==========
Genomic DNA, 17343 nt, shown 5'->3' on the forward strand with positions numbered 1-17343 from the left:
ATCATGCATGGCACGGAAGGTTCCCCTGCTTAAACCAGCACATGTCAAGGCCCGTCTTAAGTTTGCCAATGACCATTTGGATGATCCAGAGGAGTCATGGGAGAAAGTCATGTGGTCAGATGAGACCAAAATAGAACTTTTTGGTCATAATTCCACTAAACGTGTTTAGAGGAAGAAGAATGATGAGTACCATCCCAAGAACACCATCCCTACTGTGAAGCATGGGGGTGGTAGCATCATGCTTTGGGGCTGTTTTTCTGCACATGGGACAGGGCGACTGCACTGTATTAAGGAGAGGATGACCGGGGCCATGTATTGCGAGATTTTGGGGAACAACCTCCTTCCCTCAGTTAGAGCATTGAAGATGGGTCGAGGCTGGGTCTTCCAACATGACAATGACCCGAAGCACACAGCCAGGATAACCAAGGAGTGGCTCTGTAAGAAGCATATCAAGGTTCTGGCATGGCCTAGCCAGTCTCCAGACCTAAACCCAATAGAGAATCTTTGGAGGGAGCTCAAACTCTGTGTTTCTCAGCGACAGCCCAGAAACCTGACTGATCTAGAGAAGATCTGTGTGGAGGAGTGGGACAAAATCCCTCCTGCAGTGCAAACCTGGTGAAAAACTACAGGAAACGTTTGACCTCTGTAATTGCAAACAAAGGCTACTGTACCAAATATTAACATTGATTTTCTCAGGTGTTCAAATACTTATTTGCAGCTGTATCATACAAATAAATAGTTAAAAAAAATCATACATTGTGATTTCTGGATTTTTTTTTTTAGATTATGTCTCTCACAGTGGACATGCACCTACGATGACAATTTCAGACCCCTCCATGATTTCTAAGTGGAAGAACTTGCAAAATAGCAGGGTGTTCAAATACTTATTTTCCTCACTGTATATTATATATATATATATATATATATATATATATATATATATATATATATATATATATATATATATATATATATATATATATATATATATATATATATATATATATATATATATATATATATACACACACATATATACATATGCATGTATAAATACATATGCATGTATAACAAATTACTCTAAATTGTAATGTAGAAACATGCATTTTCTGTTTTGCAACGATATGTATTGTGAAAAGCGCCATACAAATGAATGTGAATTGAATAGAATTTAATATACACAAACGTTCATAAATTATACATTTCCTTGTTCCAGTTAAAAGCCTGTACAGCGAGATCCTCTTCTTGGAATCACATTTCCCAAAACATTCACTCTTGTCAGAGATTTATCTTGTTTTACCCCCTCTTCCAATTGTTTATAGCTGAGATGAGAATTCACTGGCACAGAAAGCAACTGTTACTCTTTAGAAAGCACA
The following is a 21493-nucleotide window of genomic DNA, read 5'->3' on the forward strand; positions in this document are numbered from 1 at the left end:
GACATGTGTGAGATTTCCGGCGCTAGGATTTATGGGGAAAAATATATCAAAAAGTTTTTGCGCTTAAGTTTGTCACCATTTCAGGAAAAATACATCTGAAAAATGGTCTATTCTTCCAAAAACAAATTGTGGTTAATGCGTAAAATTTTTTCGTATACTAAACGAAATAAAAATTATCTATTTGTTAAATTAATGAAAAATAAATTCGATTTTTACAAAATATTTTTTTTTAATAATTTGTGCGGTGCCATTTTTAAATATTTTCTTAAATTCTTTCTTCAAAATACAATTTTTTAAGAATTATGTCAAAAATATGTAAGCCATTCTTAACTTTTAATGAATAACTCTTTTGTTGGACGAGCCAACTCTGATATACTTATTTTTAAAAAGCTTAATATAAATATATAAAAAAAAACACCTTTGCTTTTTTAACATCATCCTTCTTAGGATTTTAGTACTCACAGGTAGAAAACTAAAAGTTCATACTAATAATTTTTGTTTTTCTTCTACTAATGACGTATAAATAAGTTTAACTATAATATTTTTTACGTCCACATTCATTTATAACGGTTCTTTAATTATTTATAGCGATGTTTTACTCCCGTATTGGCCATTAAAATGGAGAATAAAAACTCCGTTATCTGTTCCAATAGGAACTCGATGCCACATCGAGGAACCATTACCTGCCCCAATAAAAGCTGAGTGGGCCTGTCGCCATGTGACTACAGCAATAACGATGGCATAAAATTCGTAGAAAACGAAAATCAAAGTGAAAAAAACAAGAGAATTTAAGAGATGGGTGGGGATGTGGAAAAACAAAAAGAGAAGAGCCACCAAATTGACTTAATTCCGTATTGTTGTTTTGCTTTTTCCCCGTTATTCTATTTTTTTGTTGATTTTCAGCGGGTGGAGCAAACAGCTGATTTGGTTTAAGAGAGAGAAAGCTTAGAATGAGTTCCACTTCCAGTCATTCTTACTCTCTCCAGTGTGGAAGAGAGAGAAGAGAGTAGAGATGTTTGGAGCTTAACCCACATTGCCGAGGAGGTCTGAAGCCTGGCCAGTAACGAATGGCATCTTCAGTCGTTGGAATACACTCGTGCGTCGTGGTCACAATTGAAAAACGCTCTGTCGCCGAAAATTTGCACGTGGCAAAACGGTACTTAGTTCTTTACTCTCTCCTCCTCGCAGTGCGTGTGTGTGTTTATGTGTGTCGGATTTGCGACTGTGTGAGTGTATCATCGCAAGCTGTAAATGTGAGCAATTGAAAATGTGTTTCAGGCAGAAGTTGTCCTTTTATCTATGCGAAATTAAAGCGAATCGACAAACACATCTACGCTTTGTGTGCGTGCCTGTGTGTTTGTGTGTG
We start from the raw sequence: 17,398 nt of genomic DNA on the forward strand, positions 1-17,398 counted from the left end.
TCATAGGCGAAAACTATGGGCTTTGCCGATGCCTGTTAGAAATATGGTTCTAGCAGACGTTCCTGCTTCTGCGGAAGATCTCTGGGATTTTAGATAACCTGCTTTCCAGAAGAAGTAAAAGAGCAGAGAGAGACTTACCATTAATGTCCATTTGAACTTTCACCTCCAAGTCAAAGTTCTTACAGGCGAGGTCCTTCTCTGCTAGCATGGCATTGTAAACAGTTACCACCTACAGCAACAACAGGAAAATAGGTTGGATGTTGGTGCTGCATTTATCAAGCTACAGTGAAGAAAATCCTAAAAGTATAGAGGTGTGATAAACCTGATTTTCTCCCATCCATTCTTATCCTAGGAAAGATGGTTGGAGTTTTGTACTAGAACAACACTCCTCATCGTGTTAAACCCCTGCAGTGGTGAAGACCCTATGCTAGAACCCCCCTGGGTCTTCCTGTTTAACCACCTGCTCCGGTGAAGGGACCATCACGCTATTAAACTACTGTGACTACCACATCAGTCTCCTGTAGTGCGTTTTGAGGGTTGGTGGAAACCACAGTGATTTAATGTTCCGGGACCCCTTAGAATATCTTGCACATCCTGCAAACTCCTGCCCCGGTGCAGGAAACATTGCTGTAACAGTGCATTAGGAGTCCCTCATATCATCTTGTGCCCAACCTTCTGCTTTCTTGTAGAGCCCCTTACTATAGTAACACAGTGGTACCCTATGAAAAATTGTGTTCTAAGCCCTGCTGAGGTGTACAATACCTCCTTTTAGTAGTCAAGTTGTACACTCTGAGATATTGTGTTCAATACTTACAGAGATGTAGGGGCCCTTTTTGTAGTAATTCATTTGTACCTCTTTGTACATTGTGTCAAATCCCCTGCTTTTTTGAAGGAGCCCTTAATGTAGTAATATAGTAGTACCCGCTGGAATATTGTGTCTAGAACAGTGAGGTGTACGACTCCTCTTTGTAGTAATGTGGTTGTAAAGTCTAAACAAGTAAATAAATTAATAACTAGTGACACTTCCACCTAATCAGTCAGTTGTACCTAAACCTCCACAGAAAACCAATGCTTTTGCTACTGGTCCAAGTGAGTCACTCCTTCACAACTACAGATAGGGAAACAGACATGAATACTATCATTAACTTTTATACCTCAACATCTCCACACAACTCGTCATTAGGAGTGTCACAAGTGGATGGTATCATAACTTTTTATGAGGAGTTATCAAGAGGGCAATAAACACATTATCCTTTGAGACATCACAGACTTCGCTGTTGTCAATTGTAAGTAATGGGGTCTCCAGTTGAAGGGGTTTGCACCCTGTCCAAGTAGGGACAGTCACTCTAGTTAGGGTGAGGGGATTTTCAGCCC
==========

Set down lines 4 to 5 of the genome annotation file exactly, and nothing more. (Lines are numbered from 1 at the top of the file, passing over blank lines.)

GACATGTGTGAGATTTCCGGCGCTAGGATTTATGGGGAAAAATATATCAAAAAGTTTTTGCGCTTAAGTTTGTCACCATTTCAGGAAAAATACATCTGAAAAATGGTCTATTCTTCCAAAAACAAATTGTGGTTAATGCGTAAAATTTTTTCGTATACTAAACGAAATAAAAATTATCTATTTGTTAAATTAATGAAAAATAAATTCGATTTTTACAAAATATTTTTTTTTAATAATTTGTGCGGTGCCATTTTTAAATATTTTCTTAAATTCTTTCTTCAAAATACAATTTTTTAAGAATTATGTCAAAAATATGTAAGCCATTCTTAACTTTTAATGAATAACTCTTTTGTTGGACGAGCCAACTCTGATATACTTATTTTTAAAAAGCTTAATATAAATATATAAAAAAAAACACCTTTGCTTTTTTAACATCATCCTTCTTAGGATTTTAGTACTCACAGGTAGAAAACTAAAAGTTCATACTAATAATTTTTGTTTTTCTTCTACTAATGACGTATAAATAAGTTTAACTATAATATTTTTTACGTCCACATTCATTTATAACGGTTCTTTAATTATTTATAGCGATGTTTTACTCCCGTATTGGCCATTAAAATGGAGAATAAAAACTCCGTTATCTGTTCCAATAGGAACTCGATGCCACATCGAGGAACCATTACCTGCCCCAATAAAAGCTGAGTGGGCCTGTCGCCATGTGACTACAGCAATAACGATGGCATAAAATTCGTAGAAAACGAAAATCAAAGTGAAAAAAACAAGAGAATTTAAGAGATGGGTGGGGATGTGGAAAAACAAAAAGAGAAGAGCCACCAAATTGACTTAATTCCGTATTGTTGTTTTGCTTTTTCCCCGTTATTCTATTTTTTTGTTGATTTTCAGCGGGTGGAGCAAACAGCTGATTTGGTTTAAGAGAGAGAAAGCTTAGAATGAGTTCCACTTCCAGTCATTCTTACTCTCTCCAGTGTGGAAGAGAGAGAAGAGAGTAGAGATGTTTGGAGCTTAACCCACATTGCCGAGGAGGTCTGAAGCCTGGCCAGTAACGAATGGCATCTTCAGTCGTTGGAATACACTCGTGCGTCGTGGTCACAATTGAAAAACGCTCTGTCGCCGAAAATTTGCACGTGGCAAAACGGTACTTAGTTCTTTACTCTCTCCTCCTCGCAGTGCGTGTGTGTGTTTATGTGTGTCGGATTTGCGACTGTGTGAGTGTATCATCGCAAGCTGTAAATGTGAGCAATTGAAAATGTGTTTCAGGCAGAAGTTGTCCTTTTATCTATGCGAAATTAAAGCGAATCGACAAACACATCTACGCTTTGTGTGCGTGCCTGTGTGTTTGTGTGTG
We start from the raw sequence: 17,398 nt of genomic DNA on the forward strand, positions 1-17,398 counted from the left end.